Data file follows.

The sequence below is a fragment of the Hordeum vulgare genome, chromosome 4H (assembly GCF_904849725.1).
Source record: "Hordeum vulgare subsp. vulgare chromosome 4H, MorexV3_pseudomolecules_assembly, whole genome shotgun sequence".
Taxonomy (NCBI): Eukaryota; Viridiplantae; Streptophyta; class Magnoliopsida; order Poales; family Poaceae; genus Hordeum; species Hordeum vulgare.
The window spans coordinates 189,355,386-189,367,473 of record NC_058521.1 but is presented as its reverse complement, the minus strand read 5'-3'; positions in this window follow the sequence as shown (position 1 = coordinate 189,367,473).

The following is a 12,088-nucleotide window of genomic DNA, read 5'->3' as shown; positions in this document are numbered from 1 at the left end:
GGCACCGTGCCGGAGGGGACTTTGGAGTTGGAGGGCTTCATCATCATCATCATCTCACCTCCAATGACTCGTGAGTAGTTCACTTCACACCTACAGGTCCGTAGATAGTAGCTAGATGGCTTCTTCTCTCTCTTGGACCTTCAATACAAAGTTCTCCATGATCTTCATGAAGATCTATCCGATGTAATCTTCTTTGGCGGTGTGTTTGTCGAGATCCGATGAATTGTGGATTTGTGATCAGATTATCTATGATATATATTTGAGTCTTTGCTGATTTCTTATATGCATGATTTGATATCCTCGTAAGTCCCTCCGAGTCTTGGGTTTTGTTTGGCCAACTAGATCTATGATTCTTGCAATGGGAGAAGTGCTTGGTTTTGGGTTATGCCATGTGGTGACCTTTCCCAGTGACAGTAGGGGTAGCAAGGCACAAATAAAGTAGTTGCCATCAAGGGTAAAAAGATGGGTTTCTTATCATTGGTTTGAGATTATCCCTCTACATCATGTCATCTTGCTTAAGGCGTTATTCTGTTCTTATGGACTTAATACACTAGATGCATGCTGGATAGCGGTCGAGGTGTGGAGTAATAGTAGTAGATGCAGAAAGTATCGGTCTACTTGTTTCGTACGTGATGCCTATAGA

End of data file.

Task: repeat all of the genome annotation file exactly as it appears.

The sequence below is a fragment of the Hordeum vulgare genome, chromosome 4H (assembly GCF_904849725.1).
Source record: "Hordeum vulgare subsp. vulgare chromosome 4H, MorexV3_pseudomolecules_assembly, whole genome shotgun sequence".
Taxonomy (NCBI): Eukaryota; Viridiplantae; Streptophyta; class Magnoliopsida; order Poales; family Poaceae; genus Hordeum; species Hordeum vulgare.
The window spans coordinates 189,355,386-189,367,473 of record NC_058521.1 but is presented as its reverse complement, the minus strand read 5'-3'; positions in this window follow the sequence as shown (position 1 = coordinate 189,367,473).

The following is a 12,088-nucleotide window of genomic DNA, read 5'->3' as shown; positions in this document are numbered from 1 at the left end:
GGCACCGTGCCGGAGGGGACTTTGGAGTTGGAGGGCTTCATCATCATCATCATCTCACCTCCAATGACTCGTGAGTAGTTCACTTCACACCTACAGGTCCGTAGATAGTAGCTAGATGGCTTCTTCTCTCTCTTGGACCTTCAATACAAAGTTCTCCATGATCTTCATGAAGATCTATCCGATGTAATCTTCTTTGGCGGTGTGTTTGTCGAGATCCGATGAATTGTGGATTTGTGATCAGATTATCTATGATATATATTTGAGTCTTTGCTGATTTCTTATATGCATGATTTGATATCCTCGTAAGTCCCTCCGAGTCTTGGGTTTTGTTTGGCCAACTAGATCTATGATTCTTGCAATGGGAGAAGTGCTTGGTTTTGGGTTATGCCATGTGGTGACCTTTCCCAGTGACAGTAGGGGTAGCAAGGCACAAATAAAGTAGTTGCCATCAAGGGTAAAAAGATGGGTTTCTTATCATTGGTTTGAGATTATCCCTCTACATCATGTCATCTTGCTTAAGGCGTTATTCTGTTCTTATGGACTTAATACACTAGATGCATGCTGGATAGCGGTCGAGGTGTGGAGTAATAGTAGTAGATGCAGAAAGTATCGGTCTACTTGTTTCGTACGTGATGCCTATAGA